There's actually a FAQ for the LHC (CERN approved too). In that link , you'll see your exact question with the answer (all emphasis mine),
When a proton leaves the source, it crosses the linac and reaches the PSB in a few microseconds. In the PSB it is accelerated from 50 MeV to 1.4 GeV in 530 ms,
then after less than a microsecond it is injected in the PS where it can either:
- be accelerated/manipulated/extracted in 1025 ms
- or wait for 1.2 more seconds before being accelerated, if it's part of the first PSB batch to the PS.
Then it is sent to the SPS where it waits for 10.8, 7.2, 3.6, or zero seconds whether it's part of the first, second, third, or fourth PS batch to the SPS.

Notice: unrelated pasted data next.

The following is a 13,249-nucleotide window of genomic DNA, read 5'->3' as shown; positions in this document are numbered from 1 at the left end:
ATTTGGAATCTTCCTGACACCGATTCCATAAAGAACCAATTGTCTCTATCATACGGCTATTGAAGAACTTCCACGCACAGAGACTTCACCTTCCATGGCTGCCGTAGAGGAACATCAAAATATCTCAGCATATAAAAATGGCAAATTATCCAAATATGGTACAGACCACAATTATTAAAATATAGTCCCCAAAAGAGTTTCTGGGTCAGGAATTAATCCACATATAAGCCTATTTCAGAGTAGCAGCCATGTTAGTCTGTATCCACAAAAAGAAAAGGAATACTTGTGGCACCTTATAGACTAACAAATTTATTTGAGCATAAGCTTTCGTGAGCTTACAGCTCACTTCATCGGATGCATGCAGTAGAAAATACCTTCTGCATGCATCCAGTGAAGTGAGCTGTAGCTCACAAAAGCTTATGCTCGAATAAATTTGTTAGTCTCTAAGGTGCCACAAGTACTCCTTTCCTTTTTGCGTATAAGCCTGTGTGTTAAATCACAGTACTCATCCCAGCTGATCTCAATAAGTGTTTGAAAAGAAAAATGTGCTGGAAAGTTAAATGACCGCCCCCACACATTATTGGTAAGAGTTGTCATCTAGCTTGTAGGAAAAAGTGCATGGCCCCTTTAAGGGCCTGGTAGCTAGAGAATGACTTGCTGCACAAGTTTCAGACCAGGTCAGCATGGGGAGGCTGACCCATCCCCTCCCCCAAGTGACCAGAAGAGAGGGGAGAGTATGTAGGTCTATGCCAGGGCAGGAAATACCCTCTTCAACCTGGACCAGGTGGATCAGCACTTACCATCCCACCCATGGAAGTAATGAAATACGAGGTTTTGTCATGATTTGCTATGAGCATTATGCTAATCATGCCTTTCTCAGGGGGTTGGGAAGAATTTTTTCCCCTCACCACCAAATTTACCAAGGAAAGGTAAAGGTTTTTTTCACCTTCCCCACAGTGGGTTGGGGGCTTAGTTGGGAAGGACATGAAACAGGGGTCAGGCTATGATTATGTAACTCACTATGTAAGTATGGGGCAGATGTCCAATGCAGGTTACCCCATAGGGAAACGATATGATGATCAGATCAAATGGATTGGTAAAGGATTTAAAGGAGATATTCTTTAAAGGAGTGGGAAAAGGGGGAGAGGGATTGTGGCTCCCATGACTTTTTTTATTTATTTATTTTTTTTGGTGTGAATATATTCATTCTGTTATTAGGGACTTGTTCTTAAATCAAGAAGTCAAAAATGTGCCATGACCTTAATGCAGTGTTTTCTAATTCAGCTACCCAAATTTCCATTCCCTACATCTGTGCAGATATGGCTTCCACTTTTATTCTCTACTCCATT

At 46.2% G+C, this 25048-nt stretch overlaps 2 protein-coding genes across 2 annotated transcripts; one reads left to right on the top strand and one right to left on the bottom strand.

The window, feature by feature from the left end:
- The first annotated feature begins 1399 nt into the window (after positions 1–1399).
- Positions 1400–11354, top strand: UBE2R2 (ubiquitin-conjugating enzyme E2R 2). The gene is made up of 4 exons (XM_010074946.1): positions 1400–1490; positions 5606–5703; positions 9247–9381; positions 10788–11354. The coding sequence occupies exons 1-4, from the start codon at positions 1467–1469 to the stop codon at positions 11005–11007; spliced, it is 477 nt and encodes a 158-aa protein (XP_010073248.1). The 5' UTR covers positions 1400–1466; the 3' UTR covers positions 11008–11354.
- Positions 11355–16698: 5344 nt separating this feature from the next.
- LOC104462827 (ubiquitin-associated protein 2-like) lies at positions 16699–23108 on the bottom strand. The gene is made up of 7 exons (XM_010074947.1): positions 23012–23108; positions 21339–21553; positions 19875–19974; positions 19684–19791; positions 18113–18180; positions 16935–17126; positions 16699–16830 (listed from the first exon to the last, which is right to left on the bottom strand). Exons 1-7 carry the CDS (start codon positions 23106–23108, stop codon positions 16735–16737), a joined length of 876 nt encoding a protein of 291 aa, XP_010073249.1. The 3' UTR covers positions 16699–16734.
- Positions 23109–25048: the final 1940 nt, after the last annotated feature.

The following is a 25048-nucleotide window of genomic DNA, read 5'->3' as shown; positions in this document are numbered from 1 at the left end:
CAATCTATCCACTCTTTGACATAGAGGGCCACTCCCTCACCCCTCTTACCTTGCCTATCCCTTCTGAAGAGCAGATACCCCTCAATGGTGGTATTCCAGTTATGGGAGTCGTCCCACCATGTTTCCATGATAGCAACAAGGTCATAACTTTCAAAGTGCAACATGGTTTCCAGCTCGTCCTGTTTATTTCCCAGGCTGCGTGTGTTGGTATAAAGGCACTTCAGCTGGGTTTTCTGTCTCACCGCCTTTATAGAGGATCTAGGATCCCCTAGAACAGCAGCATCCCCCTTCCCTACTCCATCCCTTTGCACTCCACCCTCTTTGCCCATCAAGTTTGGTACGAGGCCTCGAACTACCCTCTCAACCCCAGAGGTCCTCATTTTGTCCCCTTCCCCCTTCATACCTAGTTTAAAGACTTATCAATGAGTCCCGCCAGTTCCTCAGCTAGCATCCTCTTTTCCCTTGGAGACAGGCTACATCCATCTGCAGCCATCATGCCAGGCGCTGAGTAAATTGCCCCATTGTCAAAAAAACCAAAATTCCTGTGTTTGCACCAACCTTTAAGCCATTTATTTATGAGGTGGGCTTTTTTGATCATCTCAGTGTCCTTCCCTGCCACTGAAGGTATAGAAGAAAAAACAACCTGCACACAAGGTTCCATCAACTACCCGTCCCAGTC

The SPS accelerates it to 450 GeV in 4.3 seconds, and sends it to the LHC.
So the time it takes from the source to the exit of the SPS is between
0.53 + 1.025 + 4.3 = 5.86 seconds and
0.53 + 1.2 + 1.025 + 10.8 + 4.3 = 17.86 seconds
Then our proton has to wait up to 20 minutes on the LHC 450 GeV injection plateau before the 25 minutes ramp to high energy, and these 45 minutes dominates the transit time.
The current number of experiments per day at the LHC is zero, as it's been temporarily shut down for some revamping. I think, though, that when it was running earlier in the year there were only a few experiments done per day (on the order of 5-10) but don't quote me on this, as I'm not 100% sure--if someone has the right answer, I'll amend this statement.
From the comments from user1247, the above quoted "experiments per day" is incorrect. The particle beam is stored in the rings for 10-20 hours providing several hundred million collisions per second before the supply of protons needs to be refilled.